I was asked by Laurel why I think that out of the clear blue sky we've had two days that were larger in magnitude than any of last for years. My immediate response was they can't take it down permanently so they wish to have a violent move so that they can let it to go back to where it's going to be without losing money and making everyone panic.

The violent moves are the ones that always come when it's going the other way. When they want to take it one way, they keep you in. It is sort of like the frog that's put in cold water that is gradually heated up. They couldn't take it down the way they did last year in May because they don't have the Israeli war and the increase in good faith in their hip pocket. So they had to do in one week, much earlier and sharper, what they accomplished in three months. That is to say a doubling in volatility and a decline of 90 points, because they can't keep it here with stock returns 11 or 12 percent and bond yields just 4.5 percent.

The stuff about sub prime is part of the dynamic nature of capitalism. These companies get compensated for accepting risk. Some years they win and some years they lose. Their return is probably like ours, with a nice little something for the risk they take. We can only expect the sage to say something like it's terrible that so many take risk like that when there are only certain insurance companies who are genetically programmed to take it at double the rates, taking account of the complete likelihood in their rates of total meltdown, like this should be. And it's terrible that there's a derivatives market that allows those who don't wish to take such risks to offset them, as these companies have so much risk. But of course all this must be tested.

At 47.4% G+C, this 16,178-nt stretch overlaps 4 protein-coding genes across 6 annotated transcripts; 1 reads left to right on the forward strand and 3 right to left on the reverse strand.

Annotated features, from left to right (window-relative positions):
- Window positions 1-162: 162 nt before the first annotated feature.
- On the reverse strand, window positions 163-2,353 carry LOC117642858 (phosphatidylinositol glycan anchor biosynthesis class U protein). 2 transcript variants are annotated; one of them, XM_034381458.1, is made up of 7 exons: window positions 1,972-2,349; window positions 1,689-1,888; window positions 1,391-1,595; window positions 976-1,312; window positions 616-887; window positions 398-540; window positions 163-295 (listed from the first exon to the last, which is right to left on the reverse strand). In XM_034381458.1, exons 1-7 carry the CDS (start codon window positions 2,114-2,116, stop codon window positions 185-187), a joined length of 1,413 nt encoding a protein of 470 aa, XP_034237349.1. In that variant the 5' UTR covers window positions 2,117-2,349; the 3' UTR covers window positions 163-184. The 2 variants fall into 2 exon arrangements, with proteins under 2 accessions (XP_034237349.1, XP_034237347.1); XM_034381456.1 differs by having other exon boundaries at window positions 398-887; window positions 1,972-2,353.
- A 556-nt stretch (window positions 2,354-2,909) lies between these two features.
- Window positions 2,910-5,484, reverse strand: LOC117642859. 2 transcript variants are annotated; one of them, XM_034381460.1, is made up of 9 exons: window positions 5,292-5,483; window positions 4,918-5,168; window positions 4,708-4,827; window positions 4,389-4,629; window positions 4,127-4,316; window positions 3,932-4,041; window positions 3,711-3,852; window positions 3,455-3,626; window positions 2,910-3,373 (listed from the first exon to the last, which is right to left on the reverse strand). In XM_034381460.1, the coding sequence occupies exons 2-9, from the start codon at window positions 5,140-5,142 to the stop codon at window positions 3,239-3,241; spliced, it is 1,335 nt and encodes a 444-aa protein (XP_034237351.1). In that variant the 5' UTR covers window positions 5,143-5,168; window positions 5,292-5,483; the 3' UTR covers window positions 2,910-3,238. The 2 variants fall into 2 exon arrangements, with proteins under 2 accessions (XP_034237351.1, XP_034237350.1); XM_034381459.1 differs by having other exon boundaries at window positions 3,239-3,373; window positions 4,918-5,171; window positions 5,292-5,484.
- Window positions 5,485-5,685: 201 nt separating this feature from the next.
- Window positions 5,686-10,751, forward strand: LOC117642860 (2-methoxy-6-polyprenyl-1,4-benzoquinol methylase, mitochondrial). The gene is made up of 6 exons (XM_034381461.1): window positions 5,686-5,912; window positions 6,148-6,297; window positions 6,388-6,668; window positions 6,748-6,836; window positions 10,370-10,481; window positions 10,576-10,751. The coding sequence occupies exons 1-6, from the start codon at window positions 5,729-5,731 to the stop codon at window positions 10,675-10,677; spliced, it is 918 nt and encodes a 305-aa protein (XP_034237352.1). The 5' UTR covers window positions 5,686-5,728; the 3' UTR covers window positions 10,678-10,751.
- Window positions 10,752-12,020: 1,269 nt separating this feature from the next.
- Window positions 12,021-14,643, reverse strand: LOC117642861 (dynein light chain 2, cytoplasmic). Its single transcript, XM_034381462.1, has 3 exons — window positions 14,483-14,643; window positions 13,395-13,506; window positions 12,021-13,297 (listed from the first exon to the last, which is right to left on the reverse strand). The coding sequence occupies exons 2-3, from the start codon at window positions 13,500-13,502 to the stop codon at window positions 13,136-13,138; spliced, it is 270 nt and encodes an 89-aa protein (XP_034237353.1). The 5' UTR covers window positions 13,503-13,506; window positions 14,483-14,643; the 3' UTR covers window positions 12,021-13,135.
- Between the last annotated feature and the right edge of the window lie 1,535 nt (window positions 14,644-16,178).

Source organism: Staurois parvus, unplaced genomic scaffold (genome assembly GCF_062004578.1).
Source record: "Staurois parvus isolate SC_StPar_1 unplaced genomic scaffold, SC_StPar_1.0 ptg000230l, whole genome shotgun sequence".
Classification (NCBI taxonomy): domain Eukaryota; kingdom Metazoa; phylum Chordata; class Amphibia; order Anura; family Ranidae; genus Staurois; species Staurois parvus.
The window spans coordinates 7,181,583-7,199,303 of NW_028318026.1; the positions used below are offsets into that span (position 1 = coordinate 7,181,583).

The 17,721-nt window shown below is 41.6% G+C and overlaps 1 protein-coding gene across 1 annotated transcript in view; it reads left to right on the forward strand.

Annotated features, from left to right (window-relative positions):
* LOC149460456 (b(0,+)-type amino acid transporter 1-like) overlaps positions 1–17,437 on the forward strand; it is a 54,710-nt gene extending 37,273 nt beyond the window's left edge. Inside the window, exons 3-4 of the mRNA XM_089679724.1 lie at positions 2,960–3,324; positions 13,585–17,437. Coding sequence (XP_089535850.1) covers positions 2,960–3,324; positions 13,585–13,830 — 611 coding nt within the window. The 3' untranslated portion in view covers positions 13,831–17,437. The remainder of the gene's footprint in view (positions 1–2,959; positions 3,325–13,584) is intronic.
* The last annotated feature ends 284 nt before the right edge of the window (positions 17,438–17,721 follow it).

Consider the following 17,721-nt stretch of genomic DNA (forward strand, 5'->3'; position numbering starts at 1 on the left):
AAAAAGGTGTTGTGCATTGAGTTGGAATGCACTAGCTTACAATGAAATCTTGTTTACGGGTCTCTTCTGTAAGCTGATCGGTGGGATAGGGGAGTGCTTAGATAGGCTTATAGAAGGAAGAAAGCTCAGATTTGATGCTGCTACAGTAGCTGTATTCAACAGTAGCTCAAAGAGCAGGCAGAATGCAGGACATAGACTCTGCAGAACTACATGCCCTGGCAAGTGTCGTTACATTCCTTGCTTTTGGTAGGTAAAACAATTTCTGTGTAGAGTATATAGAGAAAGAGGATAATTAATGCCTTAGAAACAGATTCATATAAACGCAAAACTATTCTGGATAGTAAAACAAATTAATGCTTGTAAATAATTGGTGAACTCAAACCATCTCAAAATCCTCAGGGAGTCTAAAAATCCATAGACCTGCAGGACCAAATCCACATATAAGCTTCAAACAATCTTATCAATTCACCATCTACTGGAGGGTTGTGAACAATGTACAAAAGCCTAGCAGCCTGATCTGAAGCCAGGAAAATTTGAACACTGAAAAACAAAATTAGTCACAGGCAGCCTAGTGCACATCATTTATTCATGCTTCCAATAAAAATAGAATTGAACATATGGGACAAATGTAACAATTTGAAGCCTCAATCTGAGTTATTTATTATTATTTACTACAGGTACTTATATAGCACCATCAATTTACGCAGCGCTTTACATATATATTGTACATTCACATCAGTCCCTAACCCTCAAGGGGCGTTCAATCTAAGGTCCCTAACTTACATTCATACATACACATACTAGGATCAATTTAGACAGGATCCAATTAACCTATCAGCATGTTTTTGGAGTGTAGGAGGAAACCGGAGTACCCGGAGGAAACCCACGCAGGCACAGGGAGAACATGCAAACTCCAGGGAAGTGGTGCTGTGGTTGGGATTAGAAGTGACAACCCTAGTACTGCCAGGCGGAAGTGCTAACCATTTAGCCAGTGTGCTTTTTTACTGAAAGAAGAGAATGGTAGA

Laurence Glazier adds:

The Sage did make some interesting remarks to his favorite CNBC interviewer Liz Claman. For example that it was wrong for him to be paying a lower rate of tax than his receptionist and that the very significant rise of the market is in the long term inevitable and born out by history.

I enjoy the Sage's interviews, something warming there. CNBC has many good points. I like the literary asides from Mark Haines. He often quotes Poe, "the tintinnabulation of the bells," during those August ceremonies. 

Sam Humbert remarks:

The Sage has spent his entire career sedulously arranging his affairs to minimize taxes — and now bemoans paying too little? This brings to mind the boy who slew his parents, then pled for clemency because he was an orphan.

I would have awarded extra points for 'artistic merit' if the Sage had made these 'interesting remarks' in Pinch's famously untaxed newspaper…

Vincent Andres adds:

From a violence specialist: "La force d'une armée, comme la quantité de mouvement en mécanique, s'évalue par la masse multipliée par la vitesse." ["The strength of an army, like power in mechanics, is the product of the mass by the velocity (speed of action)."] Napoléon I


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